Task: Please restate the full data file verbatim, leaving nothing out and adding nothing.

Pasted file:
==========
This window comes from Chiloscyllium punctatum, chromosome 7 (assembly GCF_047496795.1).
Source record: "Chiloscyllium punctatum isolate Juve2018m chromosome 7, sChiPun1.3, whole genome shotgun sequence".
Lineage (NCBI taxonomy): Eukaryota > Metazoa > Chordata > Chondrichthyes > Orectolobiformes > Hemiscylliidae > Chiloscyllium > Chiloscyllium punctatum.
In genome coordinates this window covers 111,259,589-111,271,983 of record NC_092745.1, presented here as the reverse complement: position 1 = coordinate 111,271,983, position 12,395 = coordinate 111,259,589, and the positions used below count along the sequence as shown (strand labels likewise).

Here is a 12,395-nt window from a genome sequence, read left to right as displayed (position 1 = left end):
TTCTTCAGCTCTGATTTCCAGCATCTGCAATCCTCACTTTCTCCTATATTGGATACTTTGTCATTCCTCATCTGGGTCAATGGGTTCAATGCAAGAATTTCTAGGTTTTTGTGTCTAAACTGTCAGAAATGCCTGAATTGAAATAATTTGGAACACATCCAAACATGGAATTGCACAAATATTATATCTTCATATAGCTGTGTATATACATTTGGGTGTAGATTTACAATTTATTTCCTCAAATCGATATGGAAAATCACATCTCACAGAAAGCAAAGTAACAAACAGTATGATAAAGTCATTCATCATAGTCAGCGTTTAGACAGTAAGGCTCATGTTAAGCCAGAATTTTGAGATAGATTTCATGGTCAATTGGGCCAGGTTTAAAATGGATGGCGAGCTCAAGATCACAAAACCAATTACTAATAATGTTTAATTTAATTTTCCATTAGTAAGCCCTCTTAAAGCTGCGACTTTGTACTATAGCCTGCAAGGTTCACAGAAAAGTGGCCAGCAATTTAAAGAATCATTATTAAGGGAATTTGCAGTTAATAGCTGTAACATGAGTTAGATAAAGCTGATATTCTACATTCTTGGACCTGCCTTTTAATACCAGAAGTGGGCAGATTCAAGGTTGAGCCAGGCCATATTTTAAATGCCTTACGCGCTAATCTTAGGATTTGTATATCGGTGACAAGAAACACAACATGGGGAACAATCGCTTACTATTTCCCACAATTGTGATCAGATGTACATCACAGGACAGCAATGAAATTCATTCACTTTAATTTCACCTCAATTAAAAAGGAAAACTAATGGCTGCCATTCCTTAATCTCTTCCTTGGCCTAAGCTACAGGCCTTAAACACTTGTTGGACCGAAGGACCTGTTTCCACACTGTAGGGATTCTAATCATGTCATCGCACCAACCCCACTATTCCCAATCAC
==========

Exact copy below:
This window comes from Chiloscyllium punctatum, chromosome 7 (assembly GCF_047496795.1).
Source record: "Chiloscyllium punctatum isolate Juve2018m chromosome 7, sChiPun1.3, whole genome shotgun sequence".
Lineage (NCBI taxonomy): Eukaryota > Metazoa > Chordata > Chondrichthyes > Orectolobiformes > Hemiscylliidae > Chiloscyllium > Chiloscyllium punctatum.
In genome coordinates this window covers 111,259,589-111,271,983 of record NC_092745.1, presented here as the reverse complement: position 1 = coordinate 111,271,983, position 12,395 = coordinate 111,259,589, and the positions used below count along the sequence as shown (strand labels likewise).

Here is a 12,395-nt window from a genome sequence, read left to right as displayed (position 1 = left end):
TTCTTCAGCTCTGATTTCCAGCATCTGCAATCCTCACTTTCTCCTATATTGGATACTTTGTCATTCCTCATCTGGGTCAATGGGTTCAATGCAAGAATTTCTAGGTTTTTGTGTCTAAACTGTCAGAAATGCCTGAATTGAAATAATTTGGAACACATCCAAACATGGAATTGCACAAATATTATATCTTCATATAGCTGTGTATATACATTTGGGTGTAGATTTACAATTTATTTCCTCAAATCGATATGGAAAATCACATCTCACAGAAAGCAAAGTAACAAACAGTATGATAAAGTCATTCATCATAGTCAGCGTTTAGACAGTAAGGCTCATGTTAAGCCAGAATTTTGAGATAGATTTCATGGTCAATTGGGCCAGGTTTAAAATGGATGGCGAGCTCAAGATCACAAAACCAATTACTAATAATGTTTAATTTAATTTTCCATTAGTAAGCCCTCTTAAAGCTGCGACTTTGTACTATAGCCTGCAAGGTTCACAGAAAAGTGGCCAGCAATTTAAAGAATCATTATTAAGGGAATTTGCAGTTAATAGCTGTAACATGAGTTAGATAAAGCTGATATTCTACATTCTTGGACCTGCCTTTTAATACCAGAAGTGGGCAGATTCAAGGTTGAGCCAGGCCATATTTTAAATGCCTTACGCGCTAATCTTAGGATTTGTATATCGGTGACAAGAAACACAACATGGGGAACAATCGCTTACTATTTCCCACAATTGTGATCAGATGTACATCACAGGACAGCAATGAAATTCATTCACTTTAATTTCACCTCAATTAAAAAGGAAAACTAATGGCTGCCATTCCTTAATCTCTTCCTTGGCCTAAGCTACAGGCCTTAAACACTTGTTGGACCGAAGGACCTGTTTCCACACTGTAGGGATTCTAATCATGTCATCGCACCAACCCCACTATTCCCAATCAC